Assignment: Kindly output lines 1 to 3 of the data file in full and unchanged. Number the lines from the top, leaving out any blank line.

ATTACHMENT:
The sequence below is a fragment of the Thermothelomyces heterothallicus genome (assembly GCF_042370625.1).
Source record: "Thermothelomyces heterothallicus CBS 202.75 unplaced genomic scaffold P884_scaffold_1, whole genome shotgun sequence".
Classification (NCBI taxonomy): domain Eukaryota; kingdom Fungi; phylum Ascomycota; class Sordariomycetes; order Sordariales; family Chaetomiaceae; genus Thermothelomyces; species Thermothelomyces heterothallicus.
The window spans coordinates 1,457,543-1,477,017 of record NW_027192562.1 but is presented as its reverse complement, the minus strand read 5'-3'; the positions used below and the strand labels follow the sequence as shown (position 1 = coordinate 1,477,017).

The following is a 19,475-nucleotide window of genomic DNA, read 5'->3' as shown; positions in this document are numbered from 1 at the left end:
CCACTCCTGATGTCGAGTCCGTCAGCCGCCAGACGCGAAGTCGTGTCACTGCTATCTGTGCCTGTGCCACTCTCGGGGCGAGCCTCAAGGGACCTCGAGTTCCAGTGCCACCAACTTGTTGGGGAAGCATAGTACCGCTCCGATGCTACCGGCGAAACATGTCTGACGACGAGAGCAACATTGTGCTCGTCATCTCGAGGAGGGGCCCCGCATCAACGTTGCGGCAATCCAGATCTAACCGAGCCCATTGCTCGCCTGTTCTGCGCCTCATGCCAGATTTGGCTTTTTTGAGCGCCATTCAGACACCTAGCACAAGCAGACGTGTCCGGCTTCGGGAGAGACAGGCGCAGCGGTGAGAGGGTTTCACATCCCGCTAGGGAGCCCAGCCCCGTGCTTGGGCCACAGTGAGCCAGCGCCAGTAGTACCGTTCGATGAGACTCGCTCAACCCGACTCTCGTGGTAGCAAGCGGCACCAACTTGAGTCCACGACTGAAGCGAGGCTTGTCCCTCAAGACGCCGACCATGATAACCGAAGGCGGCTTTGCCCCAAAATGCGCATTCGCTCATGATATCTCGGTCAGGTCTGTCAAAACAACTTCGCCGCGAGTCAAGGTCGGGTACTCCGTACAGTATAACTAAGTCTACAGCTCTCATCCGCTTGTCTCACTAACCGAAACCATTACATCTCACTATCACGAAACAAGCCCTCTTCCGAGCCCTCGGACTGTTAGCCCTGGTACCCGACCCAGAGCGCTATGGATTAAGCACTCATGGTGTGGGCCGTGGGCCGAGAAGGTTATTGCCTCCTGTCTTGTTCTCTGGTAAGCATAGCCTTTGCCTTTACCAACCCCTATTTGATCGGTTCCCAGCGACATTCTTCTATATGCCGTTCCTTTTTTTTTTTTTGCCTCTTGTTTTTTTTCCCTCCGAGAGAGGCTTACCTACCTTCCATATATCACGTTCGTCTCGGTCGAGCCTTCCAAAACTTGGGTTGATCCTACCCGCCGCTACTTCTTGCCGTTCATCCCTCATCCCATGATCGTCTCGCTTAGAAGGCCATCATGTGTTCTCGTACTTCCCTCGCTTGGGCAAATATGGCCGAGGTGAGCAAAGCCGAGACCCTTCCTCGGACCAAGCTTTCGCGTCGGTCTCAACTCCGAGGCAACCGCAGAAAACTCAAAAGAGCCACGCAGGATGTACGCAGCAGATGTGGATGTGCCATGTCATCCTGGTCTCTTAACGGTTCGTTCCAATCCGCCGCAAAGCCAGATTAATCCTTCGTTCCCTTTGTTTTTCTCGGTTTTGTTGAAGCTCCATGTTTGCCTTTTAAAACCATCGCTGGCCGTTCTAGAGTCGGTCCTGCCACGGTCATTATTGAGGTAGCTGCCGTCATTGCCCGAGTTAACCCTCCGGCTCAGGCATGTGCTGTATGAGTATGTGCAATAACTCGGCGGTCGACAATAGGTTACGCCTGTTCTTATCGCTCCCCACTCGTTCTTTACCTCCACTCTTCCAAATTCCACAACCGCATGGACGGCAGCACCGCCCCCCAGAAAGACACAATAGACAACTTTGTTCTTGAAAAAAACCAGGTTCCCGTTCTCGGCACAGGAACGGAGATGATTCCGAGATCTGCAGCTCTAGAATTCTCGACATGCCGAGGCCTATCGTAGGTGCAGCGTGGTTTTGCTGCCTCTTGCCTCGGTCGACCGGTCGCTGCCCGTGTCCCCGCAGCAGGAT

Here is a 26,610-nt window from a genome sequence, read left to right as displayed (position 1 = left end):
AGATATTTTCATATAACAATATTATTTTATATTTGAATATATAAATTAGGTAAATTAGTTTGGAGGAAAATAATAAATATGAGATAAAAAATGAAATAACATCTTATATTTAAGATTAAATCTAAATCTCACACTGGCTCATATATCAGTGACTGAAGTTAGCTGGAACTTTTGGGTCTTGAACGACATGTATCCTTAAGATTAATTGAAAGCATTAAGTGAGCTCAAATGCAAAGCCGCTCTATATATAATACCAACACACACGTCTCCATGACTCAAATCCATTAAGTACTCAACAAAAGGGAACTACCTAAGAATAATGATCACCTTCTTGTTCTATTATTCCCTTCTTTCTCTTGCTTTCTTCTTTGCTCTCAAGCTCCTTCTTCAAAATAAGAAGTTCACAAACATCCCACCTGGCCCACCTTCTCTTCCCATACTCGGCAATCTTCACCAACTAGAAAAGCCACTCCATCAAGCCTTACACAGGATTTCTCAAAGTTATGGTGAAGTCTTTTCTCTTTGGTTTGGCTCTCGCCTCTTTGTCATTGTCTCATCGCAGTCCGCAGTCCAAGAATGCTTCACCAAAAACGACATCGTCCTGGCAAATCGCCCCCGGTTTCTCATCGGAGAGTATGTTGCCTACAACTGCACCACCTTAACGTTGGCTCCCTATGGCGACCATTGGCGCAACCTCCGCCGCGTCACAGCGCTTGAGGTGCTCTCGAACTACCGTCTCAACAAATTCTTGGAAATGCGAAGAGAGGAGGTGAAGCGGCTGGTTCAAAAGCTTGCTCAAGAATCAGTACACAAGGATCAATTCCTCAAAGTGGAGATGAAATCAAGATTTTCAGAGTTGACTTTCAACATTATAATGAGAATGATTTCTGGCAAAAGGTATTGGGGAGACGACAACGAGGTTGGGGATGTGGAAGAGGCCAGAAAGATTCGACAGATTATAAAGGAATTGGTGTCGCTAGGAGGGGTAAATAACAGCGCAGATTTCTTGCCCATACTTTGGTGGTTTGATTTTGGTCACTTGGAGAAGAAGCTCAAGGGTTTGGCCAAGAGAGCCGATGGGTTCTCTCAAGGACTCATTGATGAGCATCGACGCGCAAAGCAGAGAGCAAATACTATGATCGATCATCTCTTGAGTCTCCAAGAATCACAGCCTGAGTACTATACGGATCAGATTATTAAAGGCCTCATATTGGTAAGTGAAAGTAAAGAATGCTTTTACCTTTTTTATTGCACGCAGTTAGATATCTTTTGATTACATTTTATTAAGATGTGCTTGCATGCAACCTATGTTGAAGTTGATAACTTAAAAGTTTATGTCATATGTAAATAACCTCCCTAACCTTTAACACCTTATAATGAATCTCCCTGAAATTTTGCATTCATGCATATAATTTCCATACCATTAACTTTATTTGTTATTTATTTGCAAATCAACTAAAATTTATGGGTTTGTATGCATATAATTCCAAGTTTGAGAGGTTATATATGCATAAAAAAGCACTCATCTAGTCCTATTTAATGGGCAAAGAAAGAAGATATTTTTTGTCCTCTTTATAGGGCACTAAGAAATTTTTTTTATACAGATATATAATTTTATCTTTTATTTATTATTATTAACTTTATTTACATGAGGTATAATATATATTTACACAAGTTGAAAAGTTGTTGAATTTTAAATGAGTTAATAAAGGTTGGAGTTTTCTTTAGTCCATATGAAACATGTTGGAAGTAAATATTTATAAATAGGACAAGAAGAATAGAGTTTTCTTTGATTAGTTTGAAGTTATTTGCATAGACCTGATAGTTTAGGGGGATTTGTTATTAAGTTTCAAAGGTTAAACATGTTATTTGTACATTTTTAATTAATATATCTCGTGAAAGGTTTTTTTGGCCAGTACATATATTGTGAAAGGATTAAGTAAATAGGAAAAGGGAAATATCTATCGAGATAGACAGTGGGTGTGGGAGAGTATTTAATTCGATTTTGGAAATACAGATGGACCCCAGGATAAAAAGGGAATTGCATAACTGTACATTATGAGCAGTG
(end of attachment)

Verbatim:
The sequence below is a fragment of the Thermothelomyces heterothallicus genome (assembly GCF_042370625.1).
Source record: "Thermothelomyces heterothallicus CBS 202.75 unplaced genomic scaffold P884_scaffold_1, whole genome shotgun sequence".
Classification (NCBI taxonomy): domain Eukaryota; kingdom Fungi; phylum Ascomycota; class Sordariomycetes; order Sordariales; family Chaetomiaceae; genus Thermothelomyces; species Thermothelomyces heterothallicus.